State Budget Approved

October 27, 2017

The House of Representatives Thursday passed a new state budget that sets Connecticut on a forward path. The bipartisan effort invests in the economy, protects important services, limits cuts to local school districts and higher education, makes structural changes, helps homeowners with lead abatement and crumbling concrete foundations – and does not increase the income tax or sales tax. My colleagues and I in the House approved the budget 126 to 23 after the Senate voted 33 to 3 on Wednesday.

Here are some of the highlights of this agreement:

  • Funding for vo-tech schools, workforce training programs, local education and higher education will help meet the needs of employers seeking trained and qualified employees
  • Structural changes allowing for more predictability and flexibility with the budget include a cap on spending and bonding, and legislative approval of future state labor contracts and binding arbitration awards
  • Proceeds from the motor vehicle sales tax will be allocated to the Special Transportation Fund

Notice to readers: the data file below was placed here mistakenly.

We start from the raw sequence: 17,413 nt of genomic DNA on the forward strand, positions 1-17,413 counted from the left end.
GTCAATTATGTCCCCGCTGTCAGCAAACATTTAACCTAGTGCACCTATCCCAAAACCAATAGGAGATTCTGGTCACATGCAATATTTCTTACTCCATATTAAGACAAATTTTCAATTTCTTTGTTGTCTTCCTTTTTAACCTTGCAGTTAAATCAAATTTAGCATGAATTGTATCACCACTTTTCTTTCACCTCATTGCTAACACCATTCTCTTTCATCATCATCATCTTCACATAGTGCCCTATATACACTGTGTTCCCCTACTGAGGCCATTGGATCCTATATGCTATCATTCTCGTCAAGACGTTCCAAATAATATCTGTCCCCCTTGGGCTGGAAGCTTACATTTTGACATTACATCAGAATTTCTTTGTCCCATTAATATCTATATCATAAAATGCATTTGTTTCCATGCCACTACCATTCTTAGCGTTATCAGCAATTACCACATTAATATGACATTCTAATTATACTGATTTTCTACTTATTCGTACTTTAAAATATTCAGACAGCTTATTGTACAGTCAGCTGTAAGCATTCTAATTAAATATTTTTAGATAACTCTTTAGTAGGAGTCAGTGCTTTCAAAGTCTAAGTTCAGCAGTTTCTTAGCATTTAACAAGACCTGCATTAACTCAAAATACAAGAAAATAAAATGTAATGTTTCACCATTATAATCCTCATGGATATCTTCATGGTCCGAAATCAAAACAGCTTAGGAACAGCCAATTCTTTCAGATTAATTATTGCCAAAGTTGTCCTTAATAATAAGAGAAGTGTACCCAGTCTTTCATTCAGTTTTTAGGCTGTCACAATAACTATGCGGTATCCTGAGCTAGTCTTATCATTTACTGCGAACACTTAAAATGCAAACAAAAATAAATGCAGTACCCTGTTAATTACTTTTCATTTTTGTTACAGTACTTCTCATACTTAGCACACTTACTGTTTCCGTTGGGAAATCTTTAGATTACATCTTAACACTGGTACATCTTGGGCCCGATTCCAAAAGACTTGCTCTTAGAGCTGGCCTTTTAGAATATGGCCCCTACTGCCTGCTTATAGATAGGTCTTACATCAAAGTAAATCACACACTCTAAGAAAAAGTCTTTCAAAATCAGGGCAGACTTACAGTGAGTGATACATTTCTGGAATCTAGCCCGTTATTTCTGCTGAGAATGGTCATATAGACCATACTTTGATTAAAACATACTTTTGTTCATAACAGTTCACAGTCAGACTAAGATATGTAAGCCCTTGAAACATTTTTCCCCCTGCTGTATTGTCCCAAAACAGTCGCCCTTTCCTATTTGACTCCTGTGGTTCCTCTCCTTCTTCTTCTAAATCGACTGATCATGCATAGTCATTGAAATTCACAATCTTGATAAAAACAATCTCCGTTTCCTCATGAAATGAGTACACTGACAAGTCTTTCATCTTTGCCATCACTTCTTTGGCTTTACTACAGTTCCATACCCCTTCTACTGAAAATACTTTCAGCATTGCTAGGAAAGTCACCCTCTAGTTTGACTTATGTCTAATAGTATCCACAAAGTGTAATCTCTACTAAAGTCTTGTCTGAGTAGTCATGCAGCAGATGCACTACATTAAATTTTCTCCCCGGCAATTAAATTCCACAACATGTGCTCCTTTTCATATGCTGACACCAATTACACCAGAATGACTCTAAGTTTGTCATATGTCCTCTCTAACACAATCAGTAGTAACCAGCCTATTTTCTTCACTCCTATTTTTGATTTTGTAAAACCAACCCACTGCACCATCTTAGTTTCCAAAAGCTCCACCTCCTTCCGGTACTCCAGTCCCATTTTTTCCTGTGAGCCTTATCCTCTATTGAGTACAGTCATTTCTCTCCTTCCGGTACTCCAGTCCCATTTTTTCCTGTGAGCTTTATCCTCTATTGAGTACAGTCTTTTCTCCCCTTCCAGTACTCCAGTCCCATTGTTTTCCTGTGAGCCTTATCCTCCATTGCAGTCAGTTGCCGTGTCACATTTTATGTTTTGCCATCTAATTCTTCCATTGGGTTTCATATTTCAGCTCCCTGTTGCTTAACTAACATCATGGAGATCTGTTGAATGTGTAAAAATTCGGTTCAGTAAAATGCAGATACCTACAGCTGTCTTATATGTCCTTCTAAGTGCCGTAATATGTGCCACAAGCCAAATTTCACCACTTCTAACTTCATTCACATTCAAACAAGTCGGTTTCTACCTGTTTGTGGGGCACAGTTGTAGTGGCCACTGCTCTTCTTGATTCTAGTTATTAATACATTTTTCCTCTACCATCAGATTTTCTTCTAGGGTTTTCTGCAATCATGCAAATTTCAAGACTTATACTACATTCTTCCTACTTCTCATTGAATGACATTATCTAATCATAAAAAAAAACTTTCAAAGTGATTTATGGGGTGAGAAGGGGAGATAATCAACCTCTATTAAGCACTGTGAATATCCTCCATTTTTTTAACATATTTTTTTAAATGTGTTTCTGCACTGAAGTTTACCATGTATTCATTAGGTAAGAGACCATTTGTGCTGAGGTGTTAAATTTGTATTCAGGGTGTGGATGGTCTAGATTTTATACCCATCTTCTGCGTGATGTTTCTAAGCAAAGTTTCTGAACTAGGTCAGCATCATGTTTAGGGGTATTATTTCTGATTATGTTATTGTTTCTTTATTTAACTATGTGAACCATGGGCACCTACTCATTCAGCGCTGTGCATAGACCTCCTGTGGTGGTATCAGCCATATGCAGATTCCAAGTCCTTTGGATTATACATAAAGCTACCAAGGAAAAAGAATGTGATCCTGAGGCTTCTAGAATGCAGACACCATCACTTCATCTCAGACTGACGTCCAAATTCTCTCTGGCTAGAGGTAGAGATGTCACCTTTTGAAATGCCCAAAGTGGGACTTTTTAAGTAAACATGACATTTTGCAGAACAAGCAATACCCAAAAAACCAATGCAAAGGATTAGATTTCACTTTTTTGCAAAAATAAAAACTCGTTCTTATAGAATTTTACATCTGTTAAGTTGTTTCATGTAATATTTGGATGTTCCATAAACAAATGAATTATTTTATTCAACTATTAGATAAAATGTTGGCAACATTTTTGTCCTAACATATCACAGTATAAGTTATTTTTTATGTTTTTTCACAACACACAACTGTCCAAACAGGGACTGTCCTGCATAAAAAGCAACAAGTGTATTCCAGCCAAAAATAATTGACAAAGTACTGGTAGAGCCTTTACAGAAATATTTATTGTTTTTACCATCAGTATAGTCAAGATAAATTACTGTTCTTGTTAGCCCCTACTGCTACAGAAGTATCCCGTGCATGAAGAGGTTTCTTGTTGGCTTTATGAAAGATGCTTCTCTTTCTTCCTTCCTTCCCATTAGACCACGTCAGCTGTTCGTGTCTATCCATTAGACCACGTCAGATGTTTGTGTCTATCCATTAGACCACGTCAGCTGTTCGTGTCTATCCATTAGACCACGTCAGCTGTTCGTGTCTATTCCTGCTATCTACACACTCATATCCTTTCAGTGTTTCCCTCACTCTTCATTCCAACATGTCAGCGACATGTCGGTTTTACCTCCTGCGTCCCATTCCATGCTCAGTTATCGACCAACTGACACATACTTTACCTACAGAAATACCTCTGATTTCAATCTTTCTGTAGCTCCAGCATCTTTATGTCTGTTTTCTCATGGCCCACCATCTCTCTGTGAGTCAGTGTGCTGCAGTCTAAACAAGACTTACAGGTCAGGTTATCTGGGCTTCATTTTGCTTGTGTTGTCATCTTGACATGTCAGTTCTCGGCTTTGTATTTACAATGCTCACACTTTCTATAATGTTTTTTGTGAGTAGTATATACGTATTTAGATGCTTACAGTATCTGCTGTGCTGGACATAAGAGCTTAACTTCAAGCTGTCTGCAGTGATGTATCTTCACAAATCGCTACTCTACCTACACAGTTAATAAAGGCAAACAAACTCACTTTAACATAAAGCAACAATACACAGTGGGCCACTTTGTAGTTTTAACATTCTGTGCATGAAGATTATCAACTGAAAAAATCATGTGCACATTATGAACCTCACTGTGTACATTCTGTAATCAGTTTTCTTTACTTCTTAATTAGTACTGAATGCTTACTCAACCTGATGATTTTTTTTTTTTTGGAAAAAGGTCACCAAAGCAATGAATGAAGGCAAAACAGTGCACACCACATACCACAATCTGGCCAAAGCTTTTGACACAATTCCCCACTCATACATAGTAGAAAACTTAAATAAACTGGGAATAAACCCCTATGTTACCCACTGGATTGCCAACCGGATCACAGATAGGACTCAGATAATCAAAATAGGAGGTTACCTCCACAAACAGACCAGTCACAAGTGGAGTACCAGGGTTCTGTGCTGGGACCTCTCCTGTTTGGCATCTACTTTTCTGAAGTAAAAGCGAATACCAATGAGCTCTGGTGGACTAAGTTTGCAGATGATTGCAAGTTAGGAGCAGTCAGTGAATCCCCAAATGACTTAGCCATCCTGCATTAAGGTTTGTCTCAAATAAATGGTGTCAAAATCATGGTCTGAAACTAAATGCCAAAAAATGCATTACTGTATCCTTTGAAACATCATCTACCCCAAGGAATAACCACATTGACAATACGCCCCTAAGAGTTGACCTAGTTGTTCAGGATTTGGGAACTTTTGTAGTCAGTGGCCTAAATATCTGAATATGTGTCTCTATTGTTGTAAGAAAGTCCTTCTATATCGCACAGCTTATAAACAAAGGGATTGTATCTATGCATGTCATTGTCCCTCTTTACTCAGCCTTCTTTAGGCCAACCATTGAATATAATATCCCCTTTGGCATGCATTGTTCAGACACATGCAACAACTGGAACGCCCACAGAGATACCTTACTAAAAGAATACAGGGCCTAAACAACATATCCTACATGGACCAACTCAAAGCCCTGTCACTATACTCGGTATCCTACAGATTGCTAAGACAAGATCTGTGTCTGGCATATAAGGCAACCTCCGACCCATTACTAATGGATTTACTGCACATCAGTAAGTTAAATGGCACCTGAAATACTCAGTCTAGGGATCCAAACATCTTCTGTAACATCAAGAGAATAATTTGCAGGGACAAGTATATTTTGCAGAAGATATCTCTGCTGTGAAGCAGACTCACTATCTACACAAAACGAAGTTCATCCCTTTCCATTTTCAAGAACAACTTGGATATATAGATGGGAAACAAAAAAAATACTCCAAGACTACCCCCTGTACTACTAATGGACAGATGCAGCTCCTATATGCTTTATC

• Relief from some mandates will result in savings for cities and towns
  • Avoids massive cuts in education that were included in previous budget proposals, and protects vital social service programs
  • Seniors and retirees get a break as Social Security benefits and pension income will no longer be subject to the state income tax
  • Encouraging cities and towns to pool their resources through regionalization will result in efficiencies and savings for local taxpayers
  • The $200 property tax credit for seniors and residents with dependents is preserved
  • The teachers’ pension fund is addressed with a 1% contribution increase – which is much less than the Governor’s plan to shift $400 million in pension funding to cities and towns – and less than the Republican plan to increase contributions by 2%.

The budget agreement was achieved after many long hours of negotiations between leaders on both sides of aisle. I hope this is the beginning of a true bipartisan spirit in state government.